The first mention of the house, contained in a charter of Henry II., 1157, confirming to the "homines et cives Colonienses" ... " domo sua London " (Lappenberg, Pt. 2, p.3), shows it in the possession of the merchants of Cologne, but subsequent records prove that this house was certainly on a part of the site occupied later by the" Gildhalle der deutschen und des hansischen Stalhofes" (ib. Pt. I, p.7).
   The charter of Richard I., 1194, freed " die Cälner " from payment of rent for their "Gildhalla" (ib. Pt. 2, p.5), and gave them liberty to buy and sell throughout the kingdom.
   These privileges were confirmed and additional ones granted by charters from King John and subsequent sovereigns, probably as an acknowledgment of the services rendered by the vessels of the Hanseatic merchants in time of war, the only condition made being, that the merchants should undertake the repair and upkeep of the Gate of Bishopsgate (Cal. L. Bk. A. 228; B. 242 ; and See Lib. Albus, I. 485).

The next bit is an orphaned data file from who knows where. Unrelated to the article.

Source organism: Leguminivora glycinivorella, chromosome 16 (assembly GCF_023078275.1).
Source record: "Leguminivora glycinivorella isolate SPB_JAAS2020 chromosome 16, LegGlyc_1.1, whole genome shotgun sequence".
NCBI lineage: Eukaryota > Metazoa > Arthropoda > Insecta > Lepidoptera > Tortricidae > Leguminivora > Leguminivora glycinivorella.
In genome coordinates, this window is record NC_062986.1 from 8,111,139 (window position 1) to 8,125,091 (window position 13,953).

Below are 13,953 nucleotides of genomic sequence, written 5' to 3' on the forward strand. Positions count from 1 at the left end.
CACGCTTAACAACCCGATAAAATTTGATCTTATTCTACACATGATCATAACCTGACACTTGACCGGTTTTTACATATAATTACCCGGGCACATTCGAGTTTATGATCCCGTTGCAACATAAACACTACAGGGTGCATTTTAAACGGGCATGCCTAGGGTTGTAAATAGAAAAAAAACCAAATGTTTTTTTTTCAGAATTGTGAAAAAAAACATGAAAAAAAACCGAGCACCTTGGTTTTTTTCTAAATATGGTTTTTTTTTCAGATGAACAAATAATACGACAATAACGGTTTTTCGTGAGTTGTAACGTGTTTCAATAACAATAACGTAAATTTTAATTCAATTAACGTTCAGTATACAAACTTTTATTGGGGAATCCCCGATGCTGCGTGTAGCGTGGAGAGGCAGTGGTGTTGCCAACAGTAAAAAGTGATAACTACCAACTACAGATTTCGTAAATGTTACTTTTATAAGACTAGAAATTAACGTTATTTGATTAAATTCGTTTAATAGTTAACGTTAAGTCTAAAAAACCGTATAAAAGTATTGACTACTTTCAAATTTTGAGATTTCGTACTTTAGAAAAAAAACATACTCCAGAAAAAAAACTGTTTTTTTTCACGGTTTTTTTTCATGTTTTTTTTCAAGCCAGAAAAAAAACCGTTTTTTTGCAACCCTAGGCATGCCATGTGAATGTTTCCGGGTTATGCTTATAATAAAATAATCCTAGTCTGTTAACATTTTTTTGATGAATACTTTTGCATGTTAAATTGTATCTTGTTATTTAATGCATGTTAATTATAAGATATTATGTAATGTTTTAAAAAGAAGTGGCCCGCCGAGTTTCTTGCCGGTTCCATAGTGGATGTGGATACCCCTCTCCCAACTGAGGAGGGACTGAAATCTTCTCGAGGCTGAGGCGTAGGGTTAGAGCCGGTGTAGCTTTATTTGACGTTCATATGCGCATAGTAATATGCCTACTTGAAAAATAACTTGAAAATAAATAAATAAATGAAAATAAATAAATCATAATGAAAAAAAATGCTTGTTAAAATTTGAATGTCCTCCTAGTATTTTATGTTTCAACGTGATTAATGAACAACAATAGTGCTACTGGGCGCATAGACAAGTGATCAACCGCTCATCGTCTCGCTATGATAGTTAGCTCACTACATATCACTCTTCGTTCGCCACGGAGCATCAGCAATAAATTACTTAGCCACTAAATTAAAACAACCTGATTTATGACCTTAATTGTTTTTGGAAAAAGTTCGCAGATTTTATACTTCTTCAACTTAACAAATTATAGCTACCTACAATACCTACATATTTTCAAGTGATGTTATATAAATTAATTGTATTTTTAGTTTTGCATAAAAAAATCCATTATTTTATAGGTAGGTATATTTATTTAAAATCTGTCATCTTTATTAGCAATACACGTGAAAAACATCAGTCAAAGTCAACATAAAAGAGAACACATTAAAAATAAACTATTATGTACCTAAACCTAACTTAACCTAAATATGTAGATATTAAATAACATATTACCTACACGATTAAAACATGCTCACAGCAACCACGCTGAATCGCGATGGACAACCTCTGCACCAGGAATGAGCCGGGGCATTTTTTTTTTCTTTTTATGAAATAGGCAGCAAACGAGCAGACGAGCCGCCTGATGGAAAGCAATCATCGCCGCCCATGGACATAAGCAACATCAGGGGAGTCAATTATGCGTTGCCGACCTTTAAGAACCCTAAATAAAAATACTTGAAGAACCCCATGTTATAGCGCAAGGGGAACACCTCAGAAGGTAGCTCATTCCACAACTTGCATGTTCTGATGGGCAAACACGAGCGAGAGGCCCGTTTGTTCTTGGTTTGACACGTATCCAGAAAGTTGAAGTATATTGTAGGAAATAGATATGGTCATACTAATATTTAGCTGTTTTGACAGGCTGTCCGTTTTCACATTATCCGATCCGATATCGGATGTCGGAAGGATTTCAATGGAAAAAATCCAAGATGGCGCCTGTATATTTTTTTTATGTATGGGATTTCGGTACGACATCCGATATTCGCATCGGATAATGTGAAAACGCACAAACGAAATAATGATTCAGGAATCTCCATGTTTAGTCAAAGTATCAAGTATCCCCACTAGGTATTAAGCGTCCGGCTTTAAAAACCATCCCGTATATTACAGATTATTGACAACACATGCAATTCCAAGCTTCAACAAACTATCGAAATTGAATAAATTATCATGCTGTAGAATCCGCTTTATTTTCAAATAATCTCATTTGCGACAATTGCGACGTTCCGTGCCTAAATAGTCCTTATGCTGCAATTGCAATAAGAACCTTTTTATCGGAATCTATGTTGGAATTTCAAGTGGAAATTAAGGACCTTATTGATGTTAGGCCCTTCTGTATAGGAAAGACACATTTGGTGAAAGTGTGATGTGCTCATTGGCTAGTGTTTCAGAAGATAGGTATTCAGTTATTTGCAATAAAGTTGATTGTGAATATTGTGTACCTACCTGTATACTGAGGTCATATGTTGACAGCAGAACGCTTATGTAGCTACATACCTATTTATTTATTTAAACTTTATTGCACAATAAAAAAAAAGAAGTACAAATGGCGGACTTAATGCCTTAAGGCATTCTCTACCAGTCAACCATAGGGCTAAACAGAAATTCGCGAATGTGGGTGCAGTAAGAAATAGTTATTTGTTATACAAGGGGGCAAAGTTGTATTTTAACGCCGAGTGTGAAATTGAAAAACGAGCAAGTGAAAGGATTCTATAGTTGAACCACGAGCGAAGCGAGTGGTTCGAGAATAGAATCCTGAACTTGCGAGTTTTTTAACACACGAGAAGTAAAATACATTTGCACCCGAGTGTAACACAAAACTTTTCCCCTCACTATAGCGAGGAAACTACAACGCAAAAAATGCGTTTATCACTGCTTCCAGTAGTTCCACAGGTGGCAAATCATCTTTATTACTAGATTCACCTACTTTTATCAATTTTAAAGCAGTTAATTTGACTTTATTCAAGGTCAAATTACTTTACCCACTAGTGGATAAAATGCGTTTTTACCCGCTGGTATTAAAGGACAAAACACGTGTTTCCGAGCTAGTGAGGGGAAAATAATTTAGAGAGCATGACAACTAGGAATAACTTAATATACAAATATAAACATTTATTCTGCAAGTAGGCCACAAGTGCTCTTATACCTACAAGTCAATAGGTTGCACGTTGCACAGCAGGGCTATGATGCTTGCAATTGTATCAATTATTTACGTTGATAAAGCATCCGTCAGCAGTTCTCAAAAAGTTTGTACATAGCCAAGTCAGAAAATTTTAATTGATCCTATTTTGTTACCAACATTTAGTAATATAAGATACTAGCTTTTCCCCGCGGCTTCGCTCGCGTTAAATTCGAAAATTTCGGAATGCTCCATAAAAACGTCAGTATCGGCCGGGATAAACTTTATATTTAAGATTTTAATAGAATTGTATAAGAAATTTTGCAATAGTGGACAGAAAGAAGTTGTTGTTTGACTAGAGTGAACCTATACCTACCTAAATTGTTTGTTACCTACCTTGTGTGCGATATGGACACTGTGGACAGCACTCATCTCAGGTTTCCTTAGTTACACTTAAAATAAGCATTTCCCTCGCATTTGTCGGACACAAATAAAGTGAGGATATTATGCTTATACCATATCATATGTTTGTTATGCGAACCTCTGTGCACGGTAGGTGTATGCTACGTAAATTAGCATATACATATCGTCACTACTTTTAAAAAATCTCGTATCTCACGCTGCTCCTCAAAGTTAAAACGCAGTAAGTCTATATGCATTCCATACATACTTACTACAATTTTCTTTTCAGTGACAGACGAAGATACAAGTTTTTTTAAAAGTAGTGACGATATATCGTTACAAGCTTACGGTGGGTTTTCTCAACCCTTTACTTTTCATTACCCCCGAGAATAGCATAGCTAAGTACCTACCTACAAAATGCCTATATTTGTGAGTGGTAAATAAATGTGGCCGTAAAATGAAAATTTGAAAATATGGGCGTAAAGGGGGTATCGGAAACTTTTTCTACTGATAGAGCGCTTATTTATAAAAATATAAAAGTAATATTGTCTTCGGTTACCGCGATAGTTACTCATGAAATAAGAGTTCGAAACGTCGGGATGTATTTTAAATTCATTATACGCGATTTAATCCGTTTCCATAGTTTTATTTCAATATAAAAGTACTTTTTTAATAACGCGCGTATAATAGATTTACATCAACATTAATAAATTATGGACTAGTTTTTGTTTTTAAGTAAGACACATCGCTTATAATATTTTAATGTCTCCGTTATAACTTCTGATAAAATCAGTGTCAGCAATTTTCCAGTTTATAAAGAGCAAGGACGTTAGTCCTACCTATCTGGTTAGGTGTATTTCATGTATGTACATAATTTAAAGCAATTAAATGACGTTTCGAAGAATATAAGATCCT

In the early years of Henry III., namely, about 1224, these merchants came to be known comprehensively as merchants from "Alemannien," instead of Deutschland, called " Deutsch," or " Teutonic," in common speech, and this term included those formerly known as merchants of Cologne, as well as the "Teutonicorum."
   By this time they had obtained the privilege of electing their own aldermen, and in 1251 this position was occupied by the well-known figure of Arnold, Thedmar's son.
   By charter of 1260, H. III. confirmed their privileges to the " Kaufleuten des Reiches Alemennien welche in London das Hans besitzen welehes gewähnlich die ' Gildballe der Deutschen' genanat wird" (Lappenberg, Pt. I, p.12), and it was at this date that the German merchants commenced to mak that series of purchases of the property adjacent to their Guildhall, which, in after days, made them the owners of such a considerable estate.
   These purchases, made during the 13th and 14th centuries, included houses, etc., in and near Windegose lane, the quay of Richard Lyons, and two houses of John de Norhampton, besides other lands.